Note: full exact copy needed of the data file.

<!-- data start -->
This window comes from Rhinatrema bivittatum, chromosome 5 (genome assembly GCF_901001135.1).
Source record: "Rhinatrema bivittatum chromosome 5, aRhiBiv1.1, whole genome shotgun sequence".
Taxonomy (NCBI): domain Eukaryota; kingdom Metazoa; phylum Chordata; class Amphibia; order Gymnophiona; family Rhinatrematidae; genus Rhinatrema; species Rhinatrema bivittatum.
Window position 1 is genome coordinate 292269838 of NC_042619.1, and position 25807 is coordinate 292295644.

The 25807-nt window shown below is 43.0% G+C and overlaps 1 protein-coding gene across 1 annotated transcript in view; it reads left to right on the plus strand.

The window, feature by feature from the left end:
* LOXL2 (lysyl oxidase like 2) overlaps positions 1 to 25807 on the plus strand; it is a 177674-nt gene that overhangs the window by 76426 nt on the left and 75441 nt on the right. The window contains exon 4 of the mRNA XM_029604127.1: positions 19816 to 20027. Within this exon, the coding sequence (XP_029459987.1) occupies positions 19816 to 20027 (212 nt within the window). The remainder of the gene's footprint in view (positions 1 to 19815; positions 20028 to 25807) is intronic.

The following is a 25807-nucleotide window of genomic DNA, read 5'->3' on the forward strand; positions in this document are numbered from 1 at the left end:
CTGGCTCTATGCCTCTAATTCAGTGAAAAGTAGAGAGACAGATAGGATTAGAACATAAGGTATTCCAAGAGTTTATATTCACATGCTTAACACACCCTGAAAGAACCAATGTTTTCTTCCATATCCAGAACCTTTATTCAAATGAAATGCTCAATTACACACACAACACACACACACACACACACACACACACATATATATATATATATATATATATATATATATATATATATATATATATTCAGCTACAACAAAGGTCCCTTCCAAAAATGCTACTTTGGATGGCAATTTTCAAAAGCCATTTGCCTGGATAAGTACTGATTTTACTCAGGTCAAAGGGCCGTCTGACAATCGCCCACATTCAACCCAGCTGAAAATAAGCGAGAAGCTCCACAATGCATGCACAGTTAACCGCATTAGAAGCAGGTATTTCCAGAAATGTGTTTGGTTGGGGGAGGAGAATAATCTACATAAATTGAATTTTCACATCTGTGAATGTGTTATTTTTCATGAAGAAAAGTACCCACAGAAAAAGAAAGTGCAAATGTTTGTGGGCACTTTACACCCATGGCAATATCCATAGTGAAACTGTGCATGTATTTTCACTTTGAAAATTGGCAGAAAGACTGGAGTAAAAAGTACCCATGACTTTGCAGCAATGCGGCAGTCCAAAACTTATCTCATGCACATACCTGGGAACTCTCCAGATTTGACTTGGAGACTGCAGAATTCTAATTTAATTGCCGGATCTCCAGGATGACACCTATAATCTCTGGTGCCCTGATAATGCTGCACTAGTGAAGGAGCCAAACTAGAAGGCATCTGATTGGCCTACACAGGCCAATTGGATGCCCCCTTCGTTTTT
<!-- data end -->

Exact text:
This window comes from Rhinatrema bivittatum, chromosome 5 (genome assembly GCF_901001135.1).
Source record: "Rhinatrema bivittatum chromosome 5, aRhiBiv1.1, whole genome shotgun sequence".
Taxonomy (NCBI): domain Eukaryota; kingdom Metazoa; phylum Chordata; class Amphibia; order Gymnophiona; family Rhinatrematidae; genus Rhinatrema; species Rhinatrema bivittatum.
Window position 1 is genome coordinate 292269838 of NC_042619.1, and position 25807 is coordinate 292295644.

The 25807-nt window shown below is 43.0% G+C and overlaps 1 protein-coding gene across 1 annotated transcript in view; it reads left to right on the plus strand.

The window, feature by feature from the left end:
* LOXL2 (lysyl oxidase like 2) overlaps positions 1 to 25807 on the plus strand; it is a 177674-nt gene that overhangs the window by 76426 nt on the left and 75441 nt on the right. The window contains exon 4 of the mRNA XM_029604127.1: positions 19816 to 20027. Within this exon, the coding sequence (XP_029459987.1) occupies positions 19816 to 20027 (212 nt within the window). The remainder of the gene's footprint in view (positions 1 to 19815; positions 20028 to 25807) is intronic.

The following is a 25807-nucleotide window of genomic DNA, read 5'->3' on the forward strand; positions in this document are numbered from 1 at the left end:
CTGGCTCTATGCCTCTAATTCAGTGAAAAGTAGAGAGACAGATAGGATTAGAACATAAGGTATTCCAAGAGTTTATATTCACATGCTTAACACACCCTGAAAGAACCAATGTTTTCTTCCATATCCAGAACCTTTATTCAAATGAAATGCTCAATTACACACACAACACACACACACACACACACACACACACATATATATATATATATATATATATATATATATATATATATATATATATTCAGCTACAACAAAGGTCCCTTCCAAAAATGCTACTTTGGATGGCAATTTTCAAAAGCCATTTGCCTGGATAAGTACTGATTTTACTCAGGTCAAAGGGCCGTCTGACAATCGCCCACATTCAACCCAGCTGAAAATAAGCGAGAAGCTCCACAATGCATGCACAGTTAACCGCATTAGAAGCAGGTATTTCCAGAAATGTGTTTGGTTGGGGGAGGAGAATAATCTACATAAATTGAATTTTCACATCTGTGAATGTGTTATTTTTCATGAAGAAAAGTACCCACAGAAAAAGAAAGTGCAAATGTTTGTGGGCACTTTACACCCATGGCAATATCCATAGTGAAACTGTGCATGTATTTTCACTTTGAAAATTGGCAGAAAGACTGGAGTAAAAAGTACCCATGACTTTGCAGCAATGCGGCAGTCCAAAACTTATCTCATGCACATACCTGGGAACTCTCCAGATTTGACTTGGAGACTGCAGAATTCTAATTTAATTGCCGGATCTCCAGGATGACACCTATAATCTCTGGTGCCCTGATAATGCTGCACTAGTGAAGGAGCCAAACTAGAAGGCATCTGATTGGCCTACACAGGCCAATTGGATGCCCCCTTCGTTTTT